A new report on global sustainability issues has highlighted how important it is to have solid contingency plans in place to deal with disruptions in company supply chains, which could strike at any time.
The Earth Security Index 2015, published by the Earth Security Group, warns that resource risks such as water stress, land-use changes, food availability and energy instability have the capacity to “rapidly destabilise the global order” and significantly increase sustainability pressures by triggering economic risks that spread to the global economy.
This might sound like something more for governments to debate over than businesses to have to worry about, but the fact is that any of these factors could lead to overseas suppliers being unable to provide services – and that means potentially severe disruption for buying organisations affiliated with them. Knock-on effects for consumers could then lead to companies suffering damage to their reputations and also having to deal with financial repercussions from even short amounts of downtime.However, the report also pointed out that these pressures are “opening up market opportunities for companies to invest in sectors that will help countries to build the necessary resilience”.
“Multinational companies that can anticipate their exposure to emerging sustainability risks across borders, and develop solutions that build resilience in the countries where they operate, will be able to turn these risks into opportunities for market leadership and competitive advantage.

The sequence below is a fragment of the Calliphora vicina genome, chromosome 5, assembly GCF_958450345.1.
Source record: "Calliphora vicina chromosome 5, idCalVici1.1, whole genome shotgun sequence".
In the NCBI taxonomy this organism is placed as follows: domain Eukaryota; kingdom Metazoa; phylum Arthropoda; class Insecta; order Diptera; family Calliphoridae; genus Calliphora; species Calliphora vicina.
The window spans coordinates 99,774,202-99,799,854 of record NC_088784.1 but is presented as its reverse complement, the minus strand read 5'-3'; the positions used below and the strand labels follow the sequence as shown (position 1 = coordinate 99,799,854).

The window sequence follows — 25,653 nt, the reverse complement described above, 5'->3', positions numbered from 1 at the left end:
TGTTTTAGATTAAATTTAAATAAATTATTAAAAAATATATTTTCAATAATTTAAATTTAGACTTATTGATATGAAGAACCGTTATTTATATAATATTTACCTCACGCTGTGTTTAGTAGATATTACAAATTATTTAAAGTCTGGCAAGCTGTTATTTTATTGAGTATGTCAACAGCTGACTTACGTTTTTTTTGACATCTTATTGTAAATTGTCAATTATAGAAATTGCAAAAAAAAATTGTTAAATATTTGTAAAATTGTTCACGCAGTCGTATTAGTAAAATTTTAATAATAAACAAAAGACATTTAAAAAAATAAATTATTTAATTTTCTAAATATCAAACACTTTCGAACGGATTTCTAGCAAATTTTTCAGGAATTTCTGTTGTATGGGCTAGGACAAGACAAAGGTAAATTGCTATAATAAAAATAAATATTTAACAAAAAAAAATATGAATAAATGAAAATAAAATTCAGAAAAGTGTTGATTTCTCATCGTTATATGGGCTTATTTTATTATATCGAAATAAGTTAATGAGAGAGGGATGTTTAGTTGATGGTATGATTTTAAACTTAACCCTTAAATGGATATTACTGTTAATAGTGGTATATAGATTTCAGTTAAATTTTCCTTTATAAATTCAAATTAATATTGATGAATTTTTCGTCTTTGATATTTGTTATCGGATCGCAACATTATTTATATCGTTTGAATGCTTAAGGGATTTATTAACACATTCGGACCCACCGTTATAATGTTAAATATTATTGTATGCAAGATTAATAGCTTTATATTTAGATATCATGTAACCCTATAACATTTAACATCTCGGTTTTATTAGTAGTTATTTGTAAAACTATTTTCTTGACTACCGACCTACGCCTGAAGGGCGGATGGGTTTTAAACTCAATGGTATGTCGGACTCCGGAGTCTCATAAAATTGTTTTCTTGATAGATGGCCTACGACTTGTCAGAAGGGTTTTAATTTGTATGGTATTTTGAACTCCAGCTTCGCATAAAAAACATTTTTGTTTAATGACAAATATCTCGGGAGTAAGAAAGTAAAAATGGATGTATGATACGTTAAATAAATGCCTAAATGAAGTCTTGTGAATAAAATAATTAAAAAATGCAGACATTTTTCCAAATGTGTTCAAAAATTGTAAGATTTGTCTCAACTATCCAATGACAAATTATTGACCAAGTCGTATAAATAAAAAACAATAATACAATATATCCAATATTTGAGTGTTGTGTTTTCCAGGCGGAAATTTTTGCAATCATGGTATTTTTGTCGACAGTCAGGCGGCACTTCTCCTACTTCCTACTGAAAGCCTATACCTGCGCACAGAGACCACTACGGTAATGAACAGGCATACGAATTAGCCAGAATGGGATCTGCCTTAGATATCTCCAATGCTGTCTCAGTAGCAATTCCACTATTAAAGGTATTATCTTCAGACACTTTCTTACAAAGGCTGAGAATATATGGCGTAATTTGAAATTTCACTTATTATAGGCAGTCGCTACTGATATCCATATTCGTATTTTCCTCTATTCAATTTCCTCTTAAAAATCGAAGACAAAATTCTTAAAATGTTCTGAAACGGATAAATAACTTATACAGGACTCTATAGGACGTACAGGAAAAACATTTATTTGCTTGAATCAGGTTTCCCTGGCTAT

“Navigating the opposing forces of regionalisation and globalisation, while managing inter-connected resource risks, is key to 21st century market opportunities,” the document concluded.
It is important to point out that buyers need to on the one hand consider suppliers as an extension of their organisations in terms of the benefits their products and services can bring, but on the other, accept that they might fail – albeit temporarily – due to circumstances outside their control, such as food shortages and bad harvests.
It is impossible to avoid risks posed by sustainability issues completely, nor would buying organisations want to, since some of the best supplier opportunities can come from organisations situated in risky areas.
However, there are steps that can be taken to mitigate risks and ensure a plan is in place for when disaster strikes, which usually means having other trusted suppliers in different areas ready to step in immediately and pick up the slack.
The first thing to do, as recommended by KPMG, is to consider the impact of global crises on your supply chains in particular and then estimate the likelihood of failure. Is such an even something that is likely to happen in a specified length of time?
This is a task that can be carried out using resources such as the Earth Security Group report and tools like Achilles Supply Chain Mapping, which will help you to understand every element and location of your supply chain.
Once this is done, the potential cost of supplier failure to the business can be quantified and pre-prepared, robust alternative plans can be laid out to cover especially high-risk suppliers.
However, it’s important not to stop there; supply chains need to be monitored regularly and risk discussions held between procurement, finance and operations departments to ensure changes to risk assessments are kept on top of.
“The supplier failure risk management process needs to be flexible and work with or without the direct co-operation of suppliers. It must go beyond basic financial assessment,” KPMG concluded in its Managing Supplier Failure Risk report.